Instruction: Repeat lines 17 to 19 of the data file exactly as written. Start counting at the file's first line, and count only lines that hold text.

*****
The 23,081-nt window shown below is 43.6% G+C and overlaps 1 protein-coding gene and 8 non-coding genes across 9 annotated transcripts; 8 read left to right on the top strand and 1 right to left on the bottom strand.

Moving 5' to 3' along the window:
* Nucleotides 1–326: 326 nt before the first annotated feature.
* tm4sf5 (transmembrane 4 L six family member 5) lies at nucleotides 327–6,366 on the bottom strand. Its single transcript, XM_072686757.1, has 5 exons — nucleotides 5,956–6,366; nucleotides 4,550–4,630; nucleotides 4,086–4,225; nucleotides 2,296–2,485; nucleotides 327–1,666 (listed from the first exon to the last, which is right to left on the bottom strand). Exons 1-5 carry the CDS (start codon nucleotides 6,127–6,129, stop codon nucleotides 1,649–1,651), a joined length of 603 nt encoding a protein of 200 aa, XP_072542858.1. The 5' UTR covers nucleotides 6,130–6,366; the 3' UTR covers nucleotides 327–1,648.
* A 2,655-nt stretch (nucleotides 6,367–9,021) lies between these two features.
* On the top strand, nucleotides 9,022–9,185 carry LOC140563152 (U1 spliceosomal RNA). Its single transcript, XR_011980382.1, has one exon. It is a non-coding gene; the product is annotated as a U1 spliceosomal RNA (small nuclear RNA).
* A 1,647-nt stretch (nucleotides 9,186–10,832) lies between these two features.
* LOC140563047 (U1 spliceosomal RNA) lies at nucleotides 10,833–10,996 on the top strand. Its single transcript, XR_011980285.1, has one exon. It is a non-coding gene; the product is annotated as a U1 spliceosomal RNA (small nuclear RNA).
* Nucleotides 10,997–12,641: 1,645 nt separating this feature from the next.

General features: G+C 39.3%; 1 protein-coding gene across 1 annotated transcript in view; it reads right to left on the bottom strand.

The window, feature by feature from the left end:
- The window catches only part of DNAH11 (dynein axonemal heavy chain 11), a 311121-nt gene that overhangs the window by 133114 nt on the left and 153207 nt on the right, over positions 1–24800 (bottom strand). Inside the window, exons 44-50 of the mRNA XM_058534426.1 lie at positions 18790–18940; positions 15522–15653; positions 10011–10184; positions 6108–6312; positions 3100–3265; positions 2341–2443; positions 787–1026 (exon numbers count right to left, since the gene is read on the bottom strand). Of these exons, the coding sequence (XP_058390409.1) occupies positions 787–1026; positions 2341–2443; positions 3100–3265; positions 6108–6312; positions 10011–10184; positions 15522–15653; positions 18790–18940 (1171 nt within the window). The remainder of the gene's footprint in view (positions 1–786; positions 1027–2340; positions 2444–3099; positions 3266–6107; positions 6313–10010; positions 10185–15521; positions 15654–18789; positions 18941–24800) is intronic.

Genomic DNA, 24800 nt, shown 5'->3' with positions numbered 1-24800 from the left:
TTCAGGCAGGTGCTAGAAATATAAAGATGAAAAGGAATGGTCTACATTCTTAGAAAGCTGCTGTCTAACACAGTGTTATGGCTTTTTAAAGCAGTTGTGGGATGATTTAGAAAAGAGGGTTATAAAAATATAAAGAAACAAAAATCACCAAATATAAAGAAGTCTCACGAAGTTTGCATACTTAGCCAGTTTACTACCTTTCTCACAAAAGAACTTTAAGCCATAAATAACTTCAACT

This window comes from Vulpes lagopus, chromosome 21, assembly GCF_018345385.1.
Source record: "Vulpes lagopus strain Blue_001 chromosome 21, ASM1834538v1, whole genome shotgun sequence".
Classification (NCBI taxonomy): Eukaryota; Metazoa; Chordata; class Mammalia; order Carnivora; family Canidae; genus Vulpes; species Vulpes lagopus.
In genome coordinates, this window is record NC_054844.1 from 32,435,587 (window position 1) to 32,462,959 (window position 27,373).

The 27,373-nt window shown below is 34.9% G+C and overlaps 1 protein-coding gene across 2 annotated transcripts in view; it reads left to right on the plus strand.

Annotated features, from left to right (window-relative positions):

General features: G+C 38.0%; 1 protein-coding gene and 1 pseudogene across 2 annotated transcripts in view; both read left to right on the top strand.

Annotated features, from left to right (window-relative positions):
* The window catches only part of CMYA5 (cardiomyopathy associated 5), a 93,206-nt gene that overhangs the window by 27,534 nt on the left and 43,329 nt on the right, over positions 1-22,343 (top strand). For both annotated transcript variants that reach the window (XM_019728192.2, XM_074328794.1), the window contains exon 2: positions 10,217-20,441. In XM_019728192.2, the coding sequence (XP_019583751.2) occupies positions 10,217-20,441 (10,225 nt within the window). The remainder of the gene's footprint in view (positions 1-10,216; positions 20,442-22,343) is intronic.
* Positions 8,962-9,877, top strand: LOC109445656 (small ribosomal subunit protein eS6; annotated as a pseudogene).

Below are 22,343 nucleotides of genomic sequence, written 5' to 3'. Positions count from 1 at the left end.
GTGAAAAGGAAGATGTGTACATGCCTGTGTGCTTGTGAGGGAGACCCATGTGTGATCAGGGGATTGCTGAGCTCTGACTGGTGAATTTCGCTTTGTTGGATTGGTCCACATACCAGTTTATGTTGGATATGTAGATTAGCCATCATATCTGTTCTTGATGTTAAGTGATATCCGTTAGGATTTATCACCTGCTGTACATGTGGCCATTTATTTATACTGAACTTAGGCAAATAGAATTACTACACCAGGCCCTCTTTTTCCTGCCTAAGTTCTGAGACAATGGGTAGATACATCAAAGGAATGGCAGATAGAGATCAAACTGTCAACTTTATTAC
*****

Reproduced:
Classification (NCBI taxonomy): Eukaryota; Metazoa; Chordata; class Mammalia; order Carnivora; family Canidae; genus Vulpes; species Vulpes lagopus.
In genome coordinates, this window is record NC_054844.1 from 32,435,587 (window position 1) to 32,462,959 (window position 27,373).

The 27,373-nt window shown below is 34.9% G+C and overlaps 1 protein-coding gene across 2 annotated transcripts in view; it reads left to right on the plus strand.